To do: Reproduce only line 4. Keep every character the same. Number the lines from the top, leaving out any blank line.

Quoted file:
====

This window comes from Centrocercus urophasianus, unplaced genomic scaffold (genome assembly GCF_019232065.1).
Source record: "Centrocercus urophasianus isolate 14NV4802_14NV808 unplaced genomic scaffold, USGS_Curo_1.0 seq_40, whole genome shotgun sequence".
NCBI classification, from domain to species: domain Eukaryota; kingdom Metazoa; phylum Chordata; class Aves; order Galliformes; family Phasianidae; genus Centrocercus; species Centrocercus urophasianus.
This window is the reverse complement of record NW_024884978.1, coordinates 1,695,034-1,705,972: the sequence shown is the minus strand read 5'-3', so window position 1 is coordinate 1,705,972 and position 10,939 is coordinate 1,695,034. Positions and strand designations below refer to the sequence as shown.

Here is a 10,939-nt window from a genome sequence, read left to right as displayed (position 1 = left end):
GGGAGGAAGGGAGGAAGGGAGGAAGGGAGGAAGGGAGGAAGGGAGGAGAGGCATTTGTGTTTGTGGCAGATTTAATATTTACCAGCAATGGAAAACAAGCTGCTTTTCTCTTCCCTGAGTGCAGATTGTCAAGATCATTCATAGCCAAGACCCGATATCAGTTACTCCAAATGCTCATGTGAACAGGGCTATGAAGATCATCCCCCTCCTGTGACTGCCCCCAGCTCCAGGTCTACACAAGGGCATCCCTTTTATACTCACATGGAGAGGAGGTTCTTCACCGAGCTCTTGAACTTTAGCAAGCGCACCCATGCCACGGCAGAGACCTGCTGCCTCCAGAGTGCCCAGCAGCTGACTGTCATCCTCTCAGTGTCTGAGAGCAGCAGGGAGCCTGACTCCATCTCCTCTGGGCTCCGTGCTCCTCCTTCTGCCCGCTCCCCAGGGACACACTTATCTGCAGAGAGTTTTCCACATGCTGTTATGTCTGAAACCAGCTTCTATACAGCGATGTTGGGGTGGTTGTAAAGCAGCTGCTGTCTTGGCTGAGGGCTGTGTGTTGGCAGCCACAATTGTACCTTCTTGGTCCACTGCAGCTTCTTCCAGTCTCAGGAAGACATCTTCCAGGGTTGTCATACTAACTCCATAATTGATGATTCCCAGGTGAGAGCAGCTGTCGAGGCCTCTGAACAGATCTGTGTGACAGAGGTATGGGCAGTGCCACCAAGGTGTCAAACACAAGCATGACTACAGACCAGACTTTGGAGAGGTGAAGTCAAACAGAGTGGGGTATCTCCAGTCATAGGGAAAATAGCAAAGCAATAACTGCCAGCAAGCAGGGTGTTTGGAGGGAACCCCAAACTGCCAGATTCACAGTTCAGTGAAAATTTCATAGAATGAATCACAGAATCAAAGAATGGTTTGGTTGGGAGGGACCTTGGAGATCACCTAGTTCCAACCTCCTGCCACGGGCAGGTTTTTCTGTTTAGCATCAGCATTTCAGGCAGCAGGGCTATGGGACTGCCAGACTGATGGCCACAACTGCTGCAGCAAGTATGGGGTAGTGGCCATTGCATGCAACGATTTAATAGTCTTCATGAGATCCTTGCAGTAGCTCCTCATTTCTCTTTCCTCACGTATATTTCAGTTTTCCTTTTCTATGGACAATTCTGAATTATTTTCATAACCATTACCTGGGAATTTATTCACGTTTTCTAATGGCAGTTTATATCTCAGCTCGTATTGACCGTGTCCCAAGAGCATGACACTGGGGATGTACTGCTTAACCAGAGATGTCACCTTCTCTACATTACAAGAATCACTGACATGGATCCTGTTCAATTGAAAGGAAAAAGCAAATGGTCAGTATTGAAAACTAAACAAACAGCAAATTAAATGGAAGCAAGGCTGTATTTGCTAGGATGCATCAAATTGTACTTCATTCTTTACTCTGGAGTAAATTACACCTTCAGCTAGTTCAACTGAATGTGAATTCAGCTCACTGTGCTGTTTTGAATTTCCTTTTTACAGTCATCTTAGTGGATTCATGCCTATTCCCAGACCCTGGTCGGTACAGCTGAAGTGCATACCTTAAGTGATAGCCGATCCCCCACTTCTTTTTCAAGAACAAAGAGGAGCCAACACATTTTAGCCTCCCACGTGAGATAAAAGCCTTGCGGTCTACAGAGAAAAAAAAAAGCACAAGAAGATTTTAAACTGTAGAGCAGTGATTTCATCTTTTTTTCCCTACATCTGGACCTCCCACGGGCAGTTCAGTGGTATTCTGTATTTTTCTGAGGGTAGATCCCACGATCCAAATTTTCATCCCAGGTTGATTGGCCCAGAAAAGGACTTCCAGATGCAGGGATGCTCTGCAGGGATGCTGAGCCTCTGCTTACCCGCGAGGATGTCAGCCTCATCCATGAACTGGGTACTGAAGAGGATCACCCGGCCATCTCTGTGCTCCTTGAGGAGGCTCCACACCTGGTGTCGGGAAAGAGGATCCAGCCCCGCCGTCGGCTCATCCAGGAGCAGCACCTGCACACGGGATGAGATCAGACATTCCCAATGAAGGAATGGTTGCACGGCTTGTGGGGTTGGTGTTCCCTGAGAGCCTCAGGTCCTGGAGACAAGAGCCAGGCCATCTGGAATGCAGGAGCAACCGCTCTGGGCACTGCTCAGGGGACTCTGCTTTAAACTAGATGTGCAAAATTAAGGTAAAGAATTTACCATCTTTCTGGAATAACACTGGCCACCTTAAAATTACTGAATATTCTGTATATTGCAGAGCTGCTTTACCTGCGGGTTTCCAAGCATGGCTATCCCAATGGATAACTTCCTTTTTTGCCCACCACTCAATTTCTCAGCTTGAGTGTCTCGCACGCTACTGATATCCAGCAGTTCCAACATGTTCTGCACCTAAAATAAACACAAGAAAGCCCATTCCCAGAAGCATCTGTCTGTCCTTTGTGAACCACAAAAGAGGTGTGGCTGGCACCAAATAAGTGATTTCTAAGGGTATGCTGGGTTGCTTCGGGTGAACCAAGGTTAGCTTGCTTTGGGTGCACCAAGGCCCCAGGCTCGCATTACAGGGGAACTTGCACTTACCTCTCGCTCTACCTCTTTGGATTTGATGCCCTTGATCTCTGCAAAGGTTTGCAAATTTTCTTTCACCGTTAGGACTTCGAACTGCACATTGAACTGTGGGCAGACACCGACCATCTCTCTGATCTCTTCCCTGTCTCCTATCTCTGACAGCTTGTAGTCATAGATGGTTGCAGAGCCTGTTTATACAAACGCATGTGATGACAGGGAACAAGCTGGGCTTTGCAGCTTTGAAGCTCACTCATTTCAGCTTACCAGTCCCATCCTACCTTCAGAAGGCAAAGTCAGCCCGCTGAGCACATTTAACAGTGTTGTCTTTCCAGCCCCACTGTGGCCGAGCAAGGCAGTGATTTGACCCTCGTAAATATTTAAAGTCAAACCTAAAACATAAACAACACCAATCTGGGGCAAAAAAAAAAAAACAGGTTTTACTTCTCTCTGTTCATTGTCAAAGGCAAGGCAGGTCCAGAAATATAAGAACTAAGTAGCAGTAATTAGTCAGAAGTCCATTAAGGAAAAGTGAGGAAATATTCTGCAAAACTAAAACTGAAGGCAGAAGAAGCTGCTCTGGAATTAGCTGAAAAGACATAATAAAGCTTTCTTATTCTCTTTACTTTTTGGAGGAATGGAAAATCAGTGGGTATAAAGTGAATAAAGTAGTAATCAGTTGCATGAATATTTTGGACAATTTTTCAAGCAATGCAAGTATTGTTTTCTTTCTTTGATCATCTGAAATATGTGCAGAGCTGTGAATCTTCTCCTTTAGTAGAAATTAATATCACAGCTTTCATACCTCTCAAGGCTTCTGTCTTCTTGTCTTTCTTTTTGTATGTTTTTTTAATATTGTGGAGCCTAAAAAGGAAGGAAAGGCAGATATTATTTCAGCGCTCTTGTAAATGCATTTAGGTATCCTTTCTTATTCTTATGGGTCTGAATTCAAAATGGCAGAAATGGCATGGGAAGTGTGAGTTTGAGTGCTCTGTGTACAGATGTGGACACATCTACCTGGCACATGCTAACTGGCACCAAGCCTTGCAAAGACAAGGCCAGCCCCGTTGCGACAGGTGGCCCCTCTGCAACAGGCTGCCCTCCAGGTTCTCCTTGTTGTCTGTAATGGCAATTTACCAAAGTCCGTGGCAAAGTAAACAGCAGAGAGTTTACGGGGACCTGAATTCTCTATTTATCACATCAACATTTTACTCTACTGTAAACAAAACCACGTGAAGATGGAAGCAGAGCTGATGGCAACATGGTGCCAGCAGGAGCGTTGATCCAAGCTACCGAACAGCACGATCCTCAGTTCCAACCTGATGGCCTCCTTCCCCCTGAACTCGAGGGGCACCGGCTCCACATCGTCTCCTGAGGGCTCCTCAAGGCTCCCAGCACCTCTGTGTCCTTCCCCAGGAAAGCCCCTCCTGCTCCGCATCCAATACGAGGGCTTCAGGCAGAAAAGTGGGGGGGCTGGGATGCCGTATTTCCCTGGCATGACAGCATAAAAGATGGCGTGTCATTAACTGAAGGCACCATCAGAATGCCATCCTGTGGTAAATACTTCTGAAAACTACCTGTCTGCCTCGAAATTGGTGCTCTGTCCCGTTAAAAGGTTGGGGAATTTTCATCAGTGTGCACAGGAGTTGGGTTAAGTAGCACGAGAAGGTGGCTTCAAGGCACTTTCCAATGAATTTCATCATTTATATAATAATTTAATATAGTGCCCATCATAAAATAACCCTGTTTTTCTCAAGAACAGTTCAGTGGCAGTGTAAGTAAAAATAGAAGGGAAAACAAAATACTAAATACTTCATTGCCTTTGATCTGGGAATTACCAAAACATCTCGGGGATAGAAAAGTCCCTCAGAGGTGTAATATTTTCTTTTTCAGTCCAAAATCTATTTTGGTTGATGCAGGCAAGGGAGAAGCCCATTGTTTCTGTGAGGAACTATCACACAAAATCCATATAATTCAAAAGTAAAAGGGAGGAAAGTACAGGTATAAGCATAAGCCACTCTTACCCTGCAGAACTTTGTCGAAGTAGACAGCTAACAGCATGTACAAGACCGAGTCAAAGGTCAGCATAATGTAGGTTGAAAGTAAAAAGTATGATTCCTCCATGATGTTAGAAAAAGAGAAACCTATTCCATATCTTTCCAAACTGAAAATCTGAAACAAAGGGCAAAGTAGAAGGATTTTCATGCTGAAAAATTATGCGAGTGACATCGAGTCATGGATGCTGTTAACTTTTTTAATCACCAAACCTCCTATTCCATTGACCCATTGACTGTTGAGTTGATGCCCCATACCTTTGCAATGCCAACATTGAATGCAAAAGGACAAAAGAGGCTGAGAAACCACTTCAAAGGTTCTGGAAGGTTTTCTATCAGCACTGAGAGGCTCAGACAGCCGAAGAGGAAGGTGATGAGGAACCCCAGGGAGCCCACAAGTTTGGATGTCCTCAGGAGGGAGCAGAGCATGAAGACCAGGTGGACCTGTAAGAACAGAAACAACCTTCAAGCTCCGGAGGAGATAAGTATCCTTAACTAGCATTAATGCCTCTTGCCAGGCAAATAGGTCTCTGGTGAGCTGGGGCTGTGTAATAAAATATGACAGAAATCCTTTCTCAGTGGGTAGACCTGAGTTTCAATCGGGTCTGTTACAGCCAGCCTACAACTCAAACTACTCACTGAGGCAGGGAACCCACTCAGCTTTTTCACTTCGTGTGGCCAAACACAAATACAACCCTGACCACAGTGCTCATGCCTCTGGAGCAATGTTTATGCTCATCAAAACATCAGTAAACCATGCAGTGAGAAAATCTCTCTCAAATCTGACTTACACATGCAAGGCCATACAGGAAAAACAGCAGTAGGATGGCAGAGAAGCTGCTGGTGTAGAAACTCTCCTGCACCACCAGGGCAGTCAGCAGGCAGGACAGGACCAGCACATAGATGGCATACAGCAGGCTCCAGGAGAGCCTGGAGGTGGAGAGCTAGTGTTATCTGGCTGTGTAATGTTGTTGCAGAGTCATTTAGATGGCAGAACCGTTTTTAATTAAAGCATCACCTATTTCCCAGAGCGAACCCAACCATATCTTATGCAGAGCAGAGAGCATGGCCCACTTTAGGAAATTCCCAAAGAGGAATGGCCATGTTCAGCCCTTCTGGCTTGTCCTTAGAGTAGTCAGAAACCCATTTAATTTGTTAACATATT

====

This window is the reverse complement of record NW_024884978.1, coordinates 1,695,034-1,705,972: the sequence shown is the minus strand read 5'-3', so window position 1 is coordinate 1,705,972 and position 10,939 is coordinate 1,695,034. Positions and strand designations below refer to the sequence as shown.